Neither gay marriage nor civil partnerships are recognized by law in Turkey. While this is a serious breach of the civil rights of LGB individuals, its negative implications are not limited to this domain. Given that social policy benefits (social security, pensions, etc.) are defined on the basis of family relations in Turkey, the denial of legal recognition of gay couples creates impediment to gay couples gaining access to social rights.[8]

However, there is some light at the end of the tunnel. Political support for LGBT equality is slowly developing. In KONDA’s survey, it was reported that on average 11 percent of Turkish society supports LGBT equality. The constituencies of two political parties in opposition are more sympathetic to LGBT equality than Turkish society in general, which are the Republican People’s Party (CHP) and the Peace and Democracy Party (BDP).[9] In fact, during parliamentary debates on the new constitution, these two parties openly supported the LGBT organizations’ common demand to integrate sexual orientation and gender identity into the clause defining equality on the basis of citizenship.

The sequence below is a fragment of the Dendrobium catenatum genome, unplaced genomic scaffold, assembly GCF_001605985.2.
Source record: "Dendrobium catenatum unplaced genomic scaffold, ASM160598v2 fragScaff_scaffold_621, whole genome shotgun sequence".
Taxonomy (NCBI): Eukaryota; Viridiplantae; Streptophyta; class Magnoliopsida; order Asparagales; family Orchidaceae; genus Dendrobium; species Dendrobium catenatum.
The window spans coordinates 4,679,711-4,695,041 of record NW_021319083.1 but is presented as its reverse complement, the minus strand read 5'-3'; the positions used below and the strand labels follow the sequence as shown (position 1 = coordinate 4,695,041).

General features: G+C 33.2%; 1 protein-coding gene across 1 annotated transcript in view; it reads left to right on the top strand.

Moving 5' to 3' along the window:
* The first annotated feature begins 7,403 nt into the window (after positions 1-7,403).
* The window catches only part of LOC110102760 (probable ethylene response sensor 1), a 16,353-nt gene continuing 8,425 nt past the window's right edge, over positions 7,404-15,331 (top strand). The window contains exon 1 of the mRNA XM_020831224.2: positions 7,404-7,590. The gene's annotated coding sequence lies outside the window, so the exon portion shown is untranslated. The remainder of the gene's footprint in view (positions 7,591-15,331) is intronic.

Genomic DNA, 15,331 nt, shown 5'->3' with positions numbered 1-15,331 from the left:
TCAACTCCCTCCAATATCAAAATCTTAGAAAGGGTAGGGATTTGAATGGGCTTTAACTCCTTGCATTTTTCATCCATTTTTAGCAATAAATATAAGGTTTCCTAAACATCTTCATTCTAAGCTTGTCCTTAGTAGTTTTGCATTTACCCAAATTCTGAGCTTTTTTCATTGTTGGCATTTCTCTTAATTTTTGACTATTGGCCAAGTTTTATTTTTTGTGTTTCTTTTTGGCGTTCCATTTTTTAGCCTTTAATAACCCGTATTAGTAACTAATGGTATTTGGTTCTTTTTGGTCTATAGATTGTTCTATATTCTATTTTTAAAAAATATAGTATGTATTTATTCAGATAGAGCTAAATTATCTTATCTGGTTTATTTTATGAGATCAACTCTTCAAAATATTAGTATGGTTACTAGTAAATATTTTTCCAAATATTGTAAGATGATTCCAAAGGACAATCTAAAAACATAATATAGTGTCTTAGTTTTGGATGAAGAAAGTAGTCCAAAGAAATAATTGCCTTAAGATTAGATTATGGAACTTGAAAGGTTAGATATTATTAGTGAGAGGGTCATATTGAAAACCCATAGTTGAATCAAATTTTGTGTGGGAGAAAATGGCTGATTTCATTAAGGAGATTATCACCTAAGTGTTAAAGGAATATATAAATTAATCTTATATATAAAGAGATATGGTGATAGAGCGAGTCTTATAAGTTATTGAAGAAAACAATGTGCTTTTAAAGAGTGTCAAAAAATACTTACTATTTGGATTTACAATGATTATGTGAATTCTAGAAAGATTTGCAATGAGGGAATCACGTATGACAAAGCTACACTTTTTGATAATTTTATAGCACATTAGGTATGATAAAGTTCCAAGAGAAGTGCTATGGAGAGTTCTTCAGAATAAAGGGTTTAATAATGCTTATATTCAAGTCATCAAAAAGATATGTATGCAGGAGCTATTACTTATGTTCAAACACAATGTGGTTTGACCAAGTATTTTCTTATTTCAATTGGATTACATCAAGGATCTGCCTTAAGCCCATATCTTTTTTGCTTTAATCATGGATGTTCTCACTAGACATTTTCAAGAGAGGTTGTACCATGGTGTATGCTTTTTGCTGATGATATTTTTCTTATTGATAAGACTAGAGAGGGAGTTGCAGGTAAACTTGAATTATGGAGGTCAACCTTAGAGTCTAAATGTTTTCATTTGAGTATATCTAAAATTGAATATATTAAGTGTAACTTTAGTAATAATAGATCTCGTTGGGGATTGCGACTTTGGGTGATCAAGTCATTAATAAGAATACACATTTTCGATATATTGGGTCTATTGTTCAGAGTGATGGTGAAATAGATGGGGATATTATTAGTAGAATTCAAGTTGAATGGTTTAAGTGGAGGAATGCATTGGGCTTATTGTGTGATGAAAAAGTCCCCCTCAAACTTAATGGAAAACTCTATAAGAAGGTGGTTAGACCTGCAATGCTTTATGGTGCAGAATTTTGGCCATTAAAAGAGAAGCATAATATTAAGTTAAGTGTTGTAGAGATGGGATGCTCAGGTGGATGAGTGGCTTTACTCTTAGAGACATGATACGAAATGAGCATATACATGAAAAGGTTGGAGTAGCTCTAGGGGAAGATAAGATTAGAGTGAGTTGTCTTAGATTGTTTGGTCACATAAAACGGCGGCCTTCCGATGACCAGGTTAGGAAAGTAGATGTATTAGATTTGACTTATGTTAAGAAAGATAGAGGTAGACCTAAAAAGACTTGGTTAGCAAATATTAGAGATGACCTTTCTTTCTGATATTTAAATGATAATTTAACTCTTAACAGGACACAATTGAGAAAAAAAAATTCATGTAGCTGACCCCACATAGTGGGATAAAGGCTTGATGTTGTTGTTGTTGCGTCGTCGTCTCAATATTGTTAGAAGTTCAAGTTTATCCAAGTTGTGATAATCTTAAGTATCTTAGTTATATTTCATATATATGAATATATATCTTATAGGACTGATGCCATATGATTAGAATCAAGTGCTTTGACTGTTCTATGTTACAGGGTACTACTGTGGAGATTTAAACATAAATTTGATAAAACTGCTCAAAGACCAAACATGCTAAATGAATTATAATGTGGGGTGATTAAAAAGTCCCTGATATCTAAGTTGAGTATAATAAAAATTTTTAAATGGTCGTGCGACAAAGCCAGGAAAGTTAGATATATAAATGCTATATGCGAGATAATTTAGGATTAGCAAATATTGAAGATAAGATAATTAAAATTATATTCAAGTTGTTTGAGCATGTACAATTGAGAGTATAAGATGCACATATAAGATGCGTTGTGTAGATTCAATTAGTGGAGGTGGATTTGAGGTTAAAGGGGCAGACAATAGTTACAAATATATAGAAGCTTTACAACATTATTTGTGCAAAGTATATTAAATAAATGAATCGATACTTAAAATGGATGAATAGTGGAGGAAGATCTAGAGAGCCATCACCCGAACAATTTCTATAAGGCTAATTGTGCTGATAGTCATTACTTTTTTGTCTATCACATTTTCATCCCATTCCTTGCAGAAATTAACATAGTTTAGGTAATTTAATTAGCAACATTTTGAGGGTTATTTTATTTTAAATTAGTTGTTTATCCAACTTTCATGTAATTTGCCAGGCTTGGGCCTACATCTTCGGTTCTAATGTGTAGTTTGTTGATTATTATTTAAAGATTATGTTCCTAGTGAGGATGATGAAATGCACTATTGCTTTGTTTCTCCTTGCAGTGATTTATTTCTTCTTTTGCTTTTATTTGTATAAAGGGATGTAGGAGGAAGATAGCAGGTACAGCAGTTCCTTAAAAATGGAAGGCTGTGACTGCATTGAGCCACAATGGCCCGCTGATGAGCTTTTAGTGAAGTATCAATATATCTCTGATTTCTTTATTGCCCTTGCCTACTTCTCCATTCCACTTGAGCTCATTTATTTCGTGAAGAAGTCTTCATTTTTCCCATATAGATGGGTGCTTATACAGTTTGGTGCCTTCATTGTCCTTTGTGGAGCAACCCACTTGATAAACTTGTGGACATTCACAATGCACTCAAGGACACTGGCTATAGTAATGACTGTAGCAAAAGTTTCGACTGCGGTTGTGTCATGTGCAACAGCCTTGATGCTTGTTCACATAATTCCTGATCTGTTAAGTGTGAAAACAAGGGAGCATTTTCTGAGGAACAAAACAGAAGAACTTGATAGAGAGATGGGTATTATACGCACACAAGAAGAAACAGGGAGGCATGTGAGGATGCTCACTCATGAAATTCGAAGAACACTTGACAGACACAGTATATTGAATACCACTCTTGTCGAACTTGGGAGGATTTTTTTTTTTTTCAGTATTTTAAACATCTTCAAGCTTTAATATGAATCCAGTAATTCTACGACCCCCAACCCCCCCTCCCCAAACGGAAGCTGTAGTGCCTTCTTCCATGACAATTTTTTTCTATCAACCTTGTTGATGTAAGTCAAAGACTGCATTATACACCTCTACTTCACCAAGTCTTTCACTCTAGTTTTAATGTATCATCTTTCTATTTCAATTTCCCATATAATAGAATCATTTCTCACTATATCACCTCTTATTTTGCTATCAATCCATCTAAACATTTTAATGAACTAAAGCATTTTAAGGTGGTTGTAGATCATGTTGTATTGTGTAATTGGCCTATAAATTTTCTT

However, neither the governing Justice and Development Party (AK Party) nor Nationalist Movement Party (MHP) supports the CHP and BDP proposals on this issue. Examples of government hostility toward LGBT individuals and the demands of LGBT rights organizations are numerous. Prominent members of the incumbent AK Party have employed homophobic discourses. For example, Minister for Women and Family Affairs Selma Aliye Kavaf once stated that homosexuality was a disease and needed to be cured.[10] Another example is the statement by Minister for Culture and Tourism Ertuğrul Günay, who referred to the naming of homosexual singer Zeki Müren as best male singer and transsexual singer Bülent Ersoy as best female singer in Turkey as a manifestation of the “cultural decay” created by the 1980 military coup. For Günay, the military regime used sexual “deviance” to legitimize its rule by distorting public opinion.[11]